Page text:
Last month I wrote about the EVO Linux-based gaming console. The term “gaming console” seemed a bit misleading to me at the time — it is ultimately where parent company Envizions Computer Entertainment would like the EVO to be — but it is an early adopter system in the truest sense of the phrase.
The EVO Smart Console was originally scheduled for release on November 18th. It seems the FCC approval and testing process is taking longer than planned. Envizions expects the consoles to ship in the next two weeks. There are also two versions (in four configurations) available. Two versions? You guessed it — Linux and Windows.
Honestly, the EVO’s approach seemed a bit shaky, but I still hoped the model could be workable. It’s not so much that customers and partners requested a Windows version of the hopeful Linux-based gaming system that surprises (or even disappoints) me. On some level, it’s hard for me to fault Envizions for giving its customers and partners what they want — until I realize that in doing so, it’s apparent the company wasn’t all that sold (or convinced) on the idea of a gaming console (Linux or otherwise) in the first place.
In this press release, Envizions CEO Derrick Samuels says that “…by offering two versions of the system it will make an easier transition for new customers to gradually experience the EVO Linux platform.” That seems reasonable, people do buy hardware with Windows pre-installed and eventually switch to Linux.
The next statement makes me question how realistic the “users will switch to the EVO platform” is and how committed and viable the “Linux-based gaming console” idea was in Envizions’ eyes: “The Windows EVO unit won’t play our custom games but may support our download game platform.”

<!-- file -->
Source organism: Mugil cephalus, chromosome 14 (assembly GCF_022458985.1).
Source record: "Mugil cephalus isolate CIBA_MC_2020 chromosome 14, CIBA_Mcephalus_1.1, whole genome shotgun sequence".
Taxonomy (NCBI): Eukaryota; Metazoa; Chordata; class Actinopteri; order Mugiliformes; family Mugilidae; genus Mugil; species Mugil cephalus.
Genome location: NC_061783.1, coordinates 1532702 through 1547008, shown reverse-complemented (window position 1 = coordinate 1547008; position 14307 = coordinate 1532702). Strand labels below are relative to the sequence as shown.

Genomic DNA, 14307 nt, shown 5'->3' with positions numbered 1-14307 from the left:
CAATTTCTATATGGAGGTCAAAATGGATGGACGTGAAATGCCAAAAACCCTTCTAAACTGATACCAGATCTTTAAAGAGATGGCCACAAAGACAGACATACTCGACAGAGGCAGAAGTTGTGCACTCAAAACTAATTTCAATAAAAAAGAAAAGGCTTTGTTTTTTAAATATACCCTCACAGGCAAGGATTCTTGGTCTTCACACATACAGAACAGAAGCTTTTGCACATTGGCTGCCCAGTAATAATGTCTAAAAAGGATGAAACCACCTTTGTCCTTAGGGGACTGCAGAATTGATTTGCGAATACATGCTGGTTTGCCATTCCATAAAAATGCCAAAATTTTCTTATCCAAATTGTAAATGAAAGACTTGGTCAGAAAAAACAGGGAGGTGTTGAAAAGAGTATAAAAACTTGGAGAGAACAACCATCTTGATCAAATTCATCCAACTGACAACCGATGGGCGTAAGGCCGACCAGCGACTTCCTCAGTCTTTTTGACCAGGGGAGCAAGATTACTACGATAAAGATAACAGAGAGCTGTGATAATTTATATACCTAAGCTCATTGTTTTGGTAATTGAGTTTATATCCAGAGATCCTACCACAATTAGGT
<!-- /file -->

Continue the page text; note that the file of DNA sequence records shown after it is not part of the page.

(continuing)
I am assuming (perhaps incorrectly) that “custom games” means those developed for the Linux platform (which is still a lone future release of Hexxen II). I am assuming that the downloaded games that might be supported are those found on the EVO-Direct game site. If this is the case — many (if not all) of the games there are available for Windows from the get-go.
The EVO Smart Console isn’t solely about games, of course. But it doesn’t offer anything more earth-shatteringly innovative than many other system builders provide. There’s the promise of Linux games, and downloadable games for Windows. But Envizions’ investment in the “Linux gaming” promise no longer feels remotely firm enough to get a foothold. And those buying the Windows version probably aren’t doing so for the games offered now, and even less so for future game releases– they’re already using their consoles to that end.
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